From wiki.visual-prolog.com

In this program you find packages for communicating via the RS232-interface of a computer. There is a native-class for the external predicates and an api-class for the glue code. These two classes are the heart of the program.

Every port is seen as an object. So there is a serialport_class for interfacing. In that way it should be possible to use more ports at the same time.

To make RS232-communication possible between Visual Prolog and a microcontroller was the reason for building the program. The hardware demands are very small: pin two, three and ground is all that is needed. This means also that not all external predicates are present.

I had to use Kernel32.Lib which can be found in the Platform SDK from Microsoft. Distributing this library is not possible here. You have to get to the Microsoft-site for downloading the SDK, in case you do not have it already.

The last version of the code compiles under the commercial as well as under the personal edition of Vip75

The first program has been developed under Windows XP sp2 but XP is no longer supported. However, the kernel32.lib I use is still the same and works under Windows 7,8 and 8.1. Very recently I tested the compiled program on a laptop with Windows 8.1 and a USB to serial converter. Furthermore on desktops with Windows 7 or Windows 8. I had no problems there so far.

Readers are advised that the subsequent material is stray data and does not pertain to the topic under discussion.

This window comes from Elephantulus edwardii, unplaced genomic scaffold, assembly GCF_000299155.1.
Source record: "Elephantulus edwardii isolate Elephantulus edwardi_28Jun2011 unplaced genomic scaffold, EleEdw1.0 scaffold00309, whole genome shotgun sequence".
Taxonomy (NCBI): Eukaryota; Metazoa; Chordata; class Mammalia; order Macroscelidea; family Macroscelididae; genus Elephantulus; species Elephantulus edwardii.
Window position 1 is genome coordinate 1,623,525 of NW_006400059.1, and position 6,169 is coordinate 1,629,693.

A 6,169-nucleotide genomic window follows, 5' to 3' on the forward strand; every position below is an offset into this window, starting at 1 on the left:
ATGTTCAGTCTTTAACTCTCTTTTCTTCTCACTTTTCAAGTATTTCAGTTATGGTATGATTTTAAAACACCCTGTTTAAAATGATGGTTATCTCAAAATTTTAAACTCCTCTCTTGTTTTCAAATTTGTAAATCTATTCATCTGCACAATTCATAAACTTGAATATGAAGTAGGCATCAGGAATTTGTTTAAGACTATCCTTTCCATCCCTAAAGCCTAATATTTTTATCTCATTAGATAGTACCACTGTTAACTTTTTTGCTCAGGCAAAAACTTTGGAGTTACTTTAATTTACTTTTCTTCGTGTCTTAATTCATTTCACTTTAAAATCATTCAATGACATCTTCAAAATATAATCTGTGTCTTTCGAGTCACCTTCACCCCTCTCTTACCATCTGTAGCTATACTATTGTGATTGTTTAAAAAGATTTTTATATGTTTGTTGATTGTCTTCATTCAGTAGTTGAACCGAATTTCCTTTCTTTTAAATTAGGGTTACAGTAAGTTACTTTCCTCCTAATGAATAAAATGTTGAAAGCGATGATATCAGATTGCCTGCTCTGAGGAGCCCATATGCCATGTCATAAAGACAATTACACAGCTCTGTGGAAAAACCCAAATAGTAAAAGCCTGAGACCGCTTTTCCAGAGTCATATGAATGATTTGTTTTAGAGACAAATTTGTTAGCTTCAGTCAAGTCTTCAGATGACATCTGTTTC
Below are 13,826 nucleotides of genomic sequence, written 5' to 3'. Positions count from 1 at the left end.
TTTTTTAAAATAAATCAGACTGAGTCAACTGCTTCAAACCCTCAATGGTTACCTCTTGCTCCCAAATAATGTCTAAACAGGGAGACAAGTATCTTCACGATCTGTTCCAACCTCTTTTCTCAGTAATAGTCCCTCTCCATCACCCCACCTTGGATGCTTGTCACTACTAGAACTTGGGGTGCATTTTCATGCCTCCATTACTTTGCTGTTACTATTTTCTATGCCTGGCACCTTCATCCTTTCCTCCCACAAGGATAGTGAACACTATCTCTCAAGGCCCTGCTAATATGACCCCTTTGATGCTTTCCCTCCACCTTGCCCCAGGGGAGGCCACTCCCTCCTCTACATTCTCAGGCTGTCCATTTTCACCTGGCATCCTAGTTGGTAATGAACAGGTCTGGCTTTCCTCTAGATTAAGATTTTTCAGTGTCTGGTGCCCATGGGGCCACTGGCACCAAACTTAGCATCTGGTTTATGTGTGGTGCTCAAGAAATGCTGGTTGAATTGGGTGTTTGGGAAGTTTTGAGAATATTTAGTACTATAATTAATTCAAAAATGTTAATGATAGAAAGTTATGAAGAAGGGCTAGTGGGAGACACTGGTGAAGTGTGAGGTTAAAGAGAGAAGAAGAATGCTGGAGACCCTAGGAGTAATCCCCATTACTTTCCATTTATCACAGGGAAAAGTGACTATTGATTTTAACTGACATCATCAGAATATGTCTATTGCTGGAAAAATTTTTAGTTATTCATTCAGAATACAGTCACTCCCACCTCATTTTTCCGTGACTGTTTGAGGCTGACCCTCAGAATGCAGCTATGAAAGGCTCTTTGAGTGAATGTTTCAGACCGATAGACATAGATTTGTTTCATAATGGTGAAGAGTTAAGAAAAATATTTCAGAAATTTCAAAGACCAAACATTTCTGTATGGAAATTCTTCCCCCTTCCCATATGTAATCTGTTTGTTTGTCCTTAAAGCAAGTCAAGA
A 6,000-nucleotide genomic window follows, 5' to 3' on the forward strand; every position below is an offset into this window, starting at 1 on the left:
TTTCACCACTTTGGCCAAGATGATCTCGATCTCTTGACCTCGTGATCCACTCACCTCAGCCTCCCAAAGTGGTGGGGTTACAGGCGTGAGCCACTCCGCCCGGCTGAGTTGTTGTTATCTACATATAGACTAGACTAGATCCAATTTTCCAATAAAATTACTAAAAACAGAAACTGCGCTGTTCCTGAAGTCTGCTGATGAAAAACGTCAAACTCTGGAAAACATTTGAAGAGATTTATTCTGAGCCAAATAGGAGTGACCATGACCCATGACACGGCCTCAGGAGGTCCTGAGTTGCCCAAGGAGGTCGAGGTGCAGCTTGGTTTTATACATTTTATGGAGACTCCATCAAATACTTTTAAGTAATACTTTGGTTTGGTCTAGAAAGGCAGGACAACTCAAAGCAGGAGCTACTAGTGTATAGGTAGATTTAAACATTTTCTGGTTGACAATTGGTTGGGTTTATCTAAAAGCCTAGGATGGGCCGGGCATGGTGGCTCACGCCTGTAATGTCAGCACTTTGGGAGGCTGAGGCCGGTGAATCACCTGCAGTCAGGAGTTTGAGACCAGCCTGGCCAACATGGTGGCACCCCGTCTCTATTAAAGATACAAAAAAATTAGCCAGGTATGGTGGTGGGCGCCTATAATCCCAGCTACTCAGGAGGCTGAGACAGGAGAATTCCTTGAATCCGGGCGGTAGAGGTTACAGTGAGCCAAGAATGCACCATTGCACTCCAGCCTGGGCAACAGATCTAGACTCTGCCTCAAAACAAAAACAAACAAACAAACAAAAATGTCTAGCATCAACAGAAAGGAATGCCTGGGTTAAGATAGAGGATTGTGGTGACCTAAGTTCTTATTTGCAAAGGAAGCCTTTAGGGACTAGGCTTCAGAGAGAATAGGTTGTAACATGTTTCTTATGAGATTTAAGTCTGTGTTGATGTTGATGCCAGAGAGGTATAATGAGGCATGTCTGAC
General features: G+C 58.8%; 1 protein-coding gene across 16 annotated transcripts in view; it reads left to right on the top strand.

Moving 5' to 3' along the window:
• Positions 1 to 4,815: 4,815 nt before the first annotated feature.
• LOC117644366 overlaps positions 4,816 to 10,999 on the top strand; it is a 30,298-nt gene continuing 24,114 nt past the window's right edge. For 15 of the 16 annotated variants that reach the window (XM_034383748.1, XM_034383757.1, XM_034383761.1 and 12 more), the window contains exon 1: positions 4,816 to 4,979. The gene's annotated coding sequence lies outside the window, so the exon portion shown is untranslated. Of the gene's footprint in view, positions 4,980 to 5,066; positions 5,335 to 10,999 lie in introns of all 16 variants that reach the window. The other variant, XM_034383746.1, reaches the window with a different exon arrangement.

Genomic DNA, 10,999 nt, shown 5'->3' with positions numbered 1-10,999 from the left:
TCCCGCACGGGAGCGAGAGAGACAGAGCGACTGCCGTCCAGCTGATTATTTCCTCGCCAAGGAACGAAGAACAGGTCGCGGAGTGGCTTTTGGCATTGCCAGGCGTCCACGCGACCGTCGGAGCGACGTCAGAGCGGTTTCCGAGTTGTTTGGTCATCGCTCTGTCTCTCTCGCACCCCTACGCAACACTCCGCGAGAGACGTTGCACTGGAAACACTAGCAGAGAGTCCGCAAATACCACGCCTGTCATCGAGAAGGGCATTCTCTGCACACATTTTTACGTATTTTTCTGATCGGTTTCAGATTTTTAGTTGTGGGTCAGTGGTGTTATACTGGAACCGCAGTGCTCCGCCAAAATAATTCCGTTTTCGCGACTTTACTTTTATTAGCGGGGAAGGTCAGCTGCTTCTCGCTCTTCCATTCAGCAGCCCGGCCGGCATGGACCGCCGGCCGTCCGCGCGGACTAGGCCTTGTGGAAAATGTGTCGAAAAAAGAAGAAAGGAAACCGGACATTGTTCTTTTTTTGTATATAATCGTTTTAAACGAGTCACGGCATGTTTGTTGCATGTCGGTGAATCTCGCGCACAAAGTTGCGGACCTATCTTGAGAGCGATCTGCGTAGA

Using the packages, I wrote this test program for inspecting the RS232-communication at a very basic level. It reads out the buffer of a port at your command and you can send a byte sequence over the line. You should read the help file to discover how to do these things.

There is no protocol; just a byte sequence. If you should decide to use the packages then you might have to develop a protocol yourself.

Programming the RS232 port is not easy. I am afraid; you have to spit through the code to see how the predicates are used. At essential points, I made a short comment, especially in the user interface part, to make your live a little easier. I think you should start there. Then there are two examples, where you can see how events are handled.

If you want to give the program a try before downloading a library and so on, you can download the compiled program here: https://bensprikbord.nl/RS232/RS232.html.

If you use two computers and a null modem cable, you are in business.

And if you have a robot, talking VIP to him is fun!

Contributed by Ben Hooijenga

Download the software